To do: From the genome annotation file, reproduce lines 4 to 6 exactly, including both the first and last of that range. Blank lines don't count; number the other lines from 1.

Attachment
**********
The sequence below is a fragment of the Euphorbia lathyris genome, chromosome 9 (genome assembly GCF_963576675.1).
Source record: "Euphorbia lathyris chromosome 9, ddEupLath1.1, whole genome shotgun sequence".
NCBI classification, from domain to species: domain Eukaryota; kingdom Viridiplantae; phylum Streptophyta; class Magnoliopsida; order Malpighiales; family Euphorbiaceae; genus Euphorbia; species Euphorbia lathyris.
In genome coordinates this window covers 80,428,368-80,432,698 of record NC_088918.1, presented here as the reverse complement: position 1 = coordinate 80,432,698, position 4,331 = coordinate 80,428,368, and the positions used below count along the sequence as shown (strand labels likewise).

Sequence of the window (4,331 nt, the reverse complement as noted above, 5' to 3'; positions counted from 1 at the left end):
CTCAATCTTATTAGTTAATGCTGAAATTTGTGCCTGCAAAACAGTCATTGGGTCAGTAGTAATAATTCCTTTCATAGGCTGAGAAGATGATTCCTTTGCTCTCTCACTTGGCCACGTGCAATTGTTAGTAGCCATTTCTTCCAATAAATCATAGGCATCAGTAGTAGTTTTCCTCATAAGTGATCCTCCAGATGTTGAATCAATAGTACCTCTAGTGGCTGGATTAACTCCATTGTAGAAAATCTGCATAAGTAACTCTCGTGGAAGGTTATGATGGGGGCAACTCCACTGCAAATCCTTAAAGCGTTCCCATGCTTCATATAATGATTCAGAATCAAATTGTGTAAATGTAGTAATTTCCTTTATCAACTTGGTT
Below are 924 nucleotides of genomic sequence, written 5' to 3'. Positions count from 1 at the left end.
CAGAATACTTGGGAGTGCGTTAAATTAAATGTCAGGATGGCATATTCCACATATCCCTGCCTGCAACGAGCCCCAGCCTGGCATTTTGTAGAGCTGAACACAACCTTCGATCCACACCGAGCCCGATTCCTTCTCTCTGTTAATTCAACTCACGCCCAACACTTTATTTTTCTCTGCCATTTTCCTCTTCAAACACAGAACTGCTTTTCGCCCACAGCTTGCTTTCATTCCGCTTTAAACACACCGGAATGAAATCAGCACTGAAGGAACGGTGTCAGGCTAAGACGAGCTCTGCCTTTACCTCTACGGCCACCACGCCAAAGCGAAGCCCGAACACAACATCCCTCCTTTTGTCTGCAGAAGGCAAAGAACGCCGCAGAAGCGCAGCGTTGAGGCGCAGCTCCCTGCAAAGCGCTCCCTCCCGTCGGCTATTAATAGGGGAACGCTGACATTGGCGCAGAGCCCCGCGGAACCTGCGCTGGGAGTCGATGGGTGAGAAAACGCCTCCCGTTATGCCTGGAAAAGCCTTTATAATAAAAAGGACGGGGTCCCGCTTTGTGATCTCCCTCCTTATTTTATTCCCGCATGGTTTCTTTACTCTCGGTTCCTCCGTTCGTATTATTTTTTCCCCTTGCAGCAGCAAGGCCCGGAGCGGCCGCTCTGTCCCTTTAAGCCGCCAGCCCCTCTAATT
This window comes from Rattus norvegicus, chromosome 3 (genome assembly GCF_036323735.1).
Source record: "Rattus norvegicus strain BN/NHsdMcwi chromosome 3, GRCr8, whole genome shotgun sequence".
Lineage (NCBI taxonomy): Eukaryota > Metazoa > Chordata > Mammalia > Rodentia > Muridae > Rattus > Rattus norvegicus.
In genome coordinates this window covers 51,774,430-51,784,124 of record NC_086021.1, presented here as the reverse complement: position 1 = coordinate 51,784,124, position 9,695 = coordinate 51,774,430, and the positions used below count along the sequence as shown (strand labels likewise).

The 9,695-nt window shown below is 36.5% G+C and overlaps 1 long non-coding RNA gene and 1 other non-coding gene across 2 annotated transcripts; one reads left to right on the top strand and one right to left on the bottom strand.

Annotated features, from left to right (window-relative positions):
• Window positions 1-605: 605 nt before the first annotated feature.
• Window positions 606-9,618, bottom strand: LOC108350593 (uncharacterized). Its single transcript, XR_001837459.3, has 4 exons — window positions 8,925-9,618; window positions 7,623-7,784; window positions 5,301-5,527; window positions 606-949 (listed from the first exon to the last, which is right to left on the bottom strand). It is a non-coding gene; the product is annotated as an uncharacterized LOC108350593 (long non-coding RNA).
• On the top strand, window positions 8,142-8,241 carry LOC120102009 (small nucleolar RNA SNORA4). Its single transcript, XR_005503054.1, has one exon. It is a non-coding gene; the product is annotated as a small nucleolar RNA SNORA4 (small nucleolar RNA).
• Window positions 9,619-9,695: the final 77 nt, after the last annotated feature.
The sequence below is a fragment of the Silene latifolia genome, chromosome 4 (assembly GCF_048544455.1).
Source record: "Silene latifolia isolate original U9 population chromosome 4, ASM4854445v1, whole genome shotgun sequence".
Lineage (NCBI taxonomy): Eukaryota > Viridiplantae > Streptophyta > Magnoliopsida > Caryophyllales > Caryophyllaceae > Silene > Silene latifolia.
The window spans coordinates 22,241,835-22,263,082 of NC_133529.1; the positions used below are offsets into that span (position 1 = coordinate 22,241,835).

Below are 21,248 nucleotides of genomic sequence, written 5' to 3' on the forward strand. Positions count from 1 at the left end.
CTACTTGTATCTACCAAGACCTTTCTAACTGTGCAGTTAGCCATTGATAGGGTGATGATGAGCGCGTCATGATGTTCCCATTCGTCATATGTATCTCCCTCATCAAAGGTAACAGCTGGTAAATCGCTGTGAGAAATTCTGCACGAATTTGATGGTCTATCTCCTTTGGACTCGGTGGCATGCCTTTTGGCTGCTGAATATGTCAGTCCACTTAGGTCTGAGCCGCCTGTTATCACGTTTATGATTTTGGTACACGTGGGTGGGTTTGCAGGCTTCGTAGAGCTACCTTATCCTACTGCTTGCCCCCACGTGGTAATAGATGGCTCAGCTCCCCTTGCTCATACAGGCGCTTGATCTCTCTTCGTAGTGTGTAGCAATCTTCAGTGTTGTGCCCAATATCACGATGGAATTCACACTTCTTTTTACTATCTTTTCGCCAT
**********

In genome coordinates this window covers 80,428,368-80,432,698 of record NC_088918.1, presented here as the reverse complement: position 1 = coordinate 80,432,698, position 4,331 = coordinate 80,428,368, and the positions used below count along the sequence as shown (strand labels likewise).

Sequence of the window (4,331 nt, the reverse complement as noted above, 5' to 3'; positions counted from 1 at the left end):
CTCAATCTTATTAGTTAATGCTGAAATTTGTGCCTGCAAAACAGTCATTGGGTCAGTAGTAATAATTCCTTTCATAGGCTGAGAAGATGATTCCTTTGCTCTCTCACTTGGCCACGTGCAATTGTTAGTAGCCATTTCTTCCAATAAATCATAGGCATCAGTAGTAGTTTTCCTCATAAGTGATCCTCCAGATGTTGAATCAATAGTACCTCTAGTGGCTGGATTAACTCCATTGTAGAAAATCTGCATAAGTAACTCTCGTGGAAGGTTATGATGGGGGCAACTCCACTGCAAATCCTTAAAGCGTTCCCATGCTTCATATAATGATTCAGAATCAAATTGTGTAAATGTAGTAATTTCCTTTATCAACTTGGTT